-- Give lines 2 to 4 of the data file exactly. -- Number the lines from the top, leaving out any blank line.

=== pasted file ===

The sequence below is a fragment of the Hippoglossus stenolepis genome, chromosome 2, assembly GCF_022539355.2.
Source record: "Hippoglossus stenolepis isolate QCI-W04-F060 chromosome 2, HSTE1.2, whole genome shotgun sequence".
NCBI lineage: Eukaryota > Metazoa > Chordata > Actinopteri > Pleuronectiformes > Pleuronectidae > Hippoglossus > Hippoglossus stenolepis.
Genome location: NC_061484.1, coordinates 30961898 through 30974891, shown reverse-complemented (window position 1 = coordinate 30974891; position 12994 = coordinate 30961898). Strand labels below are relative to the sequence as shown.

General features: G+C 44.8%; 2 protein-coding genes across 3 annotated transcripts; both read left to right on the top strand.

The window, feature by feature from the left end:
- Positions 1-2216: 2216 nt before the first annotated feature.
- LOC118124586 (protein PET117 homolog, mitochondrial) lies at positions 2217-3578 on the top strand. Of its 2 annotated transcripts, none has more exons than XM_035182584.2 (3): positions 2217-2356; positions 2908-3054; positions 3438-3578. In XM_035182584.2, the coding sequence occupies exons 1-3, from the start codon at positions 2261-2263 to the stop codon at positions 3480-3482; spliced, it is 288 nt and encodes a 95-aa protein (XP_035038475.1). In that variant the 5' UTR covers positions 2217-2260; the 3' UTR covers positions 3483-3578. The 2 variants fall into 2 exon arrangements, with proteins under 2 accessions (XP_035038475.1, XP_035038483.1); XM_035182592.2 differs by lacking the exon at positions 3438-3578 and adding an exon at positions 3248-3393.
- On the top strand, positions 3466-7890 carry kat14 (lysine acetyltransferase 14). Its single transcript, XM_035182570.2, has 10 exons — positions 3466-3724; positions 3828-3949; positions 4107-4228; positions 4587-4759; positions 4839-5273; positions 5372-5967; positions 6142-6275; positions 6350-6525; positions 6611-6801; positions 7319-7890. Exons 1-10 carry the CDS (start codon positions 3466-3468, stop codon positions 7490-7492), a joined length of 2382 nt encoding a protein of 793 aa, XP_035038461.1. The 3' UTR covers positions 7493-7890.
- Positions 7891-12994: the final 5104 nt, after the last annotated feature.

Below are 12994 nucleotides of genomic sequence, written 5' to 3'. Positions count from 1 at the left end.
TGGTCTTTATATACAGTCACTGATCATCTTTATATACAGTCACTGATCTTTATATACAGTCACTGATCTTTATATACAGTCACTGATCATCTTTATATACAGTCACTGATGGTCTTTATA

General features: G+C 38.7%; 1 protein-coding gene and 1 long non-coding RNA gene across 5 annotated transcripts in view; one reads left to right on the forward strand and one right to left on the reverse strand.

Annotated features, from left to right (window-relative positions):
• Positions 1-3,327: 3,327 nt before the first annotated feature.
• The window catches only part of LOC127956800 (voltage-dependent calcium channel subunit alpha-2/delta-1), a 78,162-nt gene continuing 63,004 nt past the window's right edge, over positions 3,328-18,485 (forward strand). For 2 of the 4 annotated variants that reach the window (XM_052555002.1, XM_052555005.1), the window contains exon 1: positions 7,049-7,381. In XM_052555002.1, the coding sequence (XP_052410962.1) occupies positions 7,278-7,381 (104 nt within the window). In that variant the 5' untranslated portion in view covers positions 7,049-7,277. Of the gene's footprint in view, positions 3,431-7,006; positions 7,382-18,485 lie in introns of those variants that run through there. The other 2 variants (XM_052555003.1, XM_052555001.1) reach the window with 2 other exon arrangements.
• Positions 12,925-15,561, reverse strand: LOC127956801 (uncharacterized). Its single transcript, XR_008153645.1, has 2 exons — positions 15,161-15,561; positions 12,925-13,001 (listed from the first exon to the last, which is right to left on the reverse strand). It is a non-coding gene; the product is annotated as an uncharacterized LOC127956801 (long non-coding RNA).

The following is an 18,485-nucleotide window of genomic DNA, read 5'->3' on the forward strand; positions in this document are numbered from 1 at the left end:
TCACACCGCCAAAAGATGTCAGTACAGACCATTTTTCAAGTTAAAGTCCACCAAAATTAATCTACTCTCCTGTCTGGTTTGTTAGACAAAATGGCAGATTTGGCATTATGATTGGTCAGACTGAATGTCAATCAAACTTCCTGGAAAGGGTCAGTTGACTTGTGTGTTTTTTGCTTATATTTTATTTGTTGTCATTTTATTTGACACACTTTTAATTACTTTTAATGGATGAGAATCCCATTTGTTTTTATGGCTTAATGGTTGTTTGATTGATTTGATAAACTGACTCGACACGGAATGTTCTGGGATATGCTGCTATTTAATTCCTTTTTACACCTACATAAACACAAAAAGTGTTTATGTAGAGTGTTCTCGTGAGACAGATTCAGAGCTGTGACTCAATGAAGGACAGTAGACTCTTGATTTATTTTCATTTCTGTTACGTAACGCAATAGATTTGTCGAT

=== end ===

Source record: "Hippoglossus stenolepis isolate QCI-W04-F060 chromosome 2, HSTE1.2, whole genome shotgun sequence".
NCBI lineage: Eukaryota > Metazoa > Chordata > Actinopteri > Pleuronectiformes > Pleuronectidae > Hippoglossus > Hippoglossus stenolepis.
Genome location: NC_061484.1, coordinates 30961898 through 30974891, shown reverse-complemented (window position 1 = coordinate 30974891; position 12994 = coordinate 30961898). Strand labels below are relative to the sequence as shown.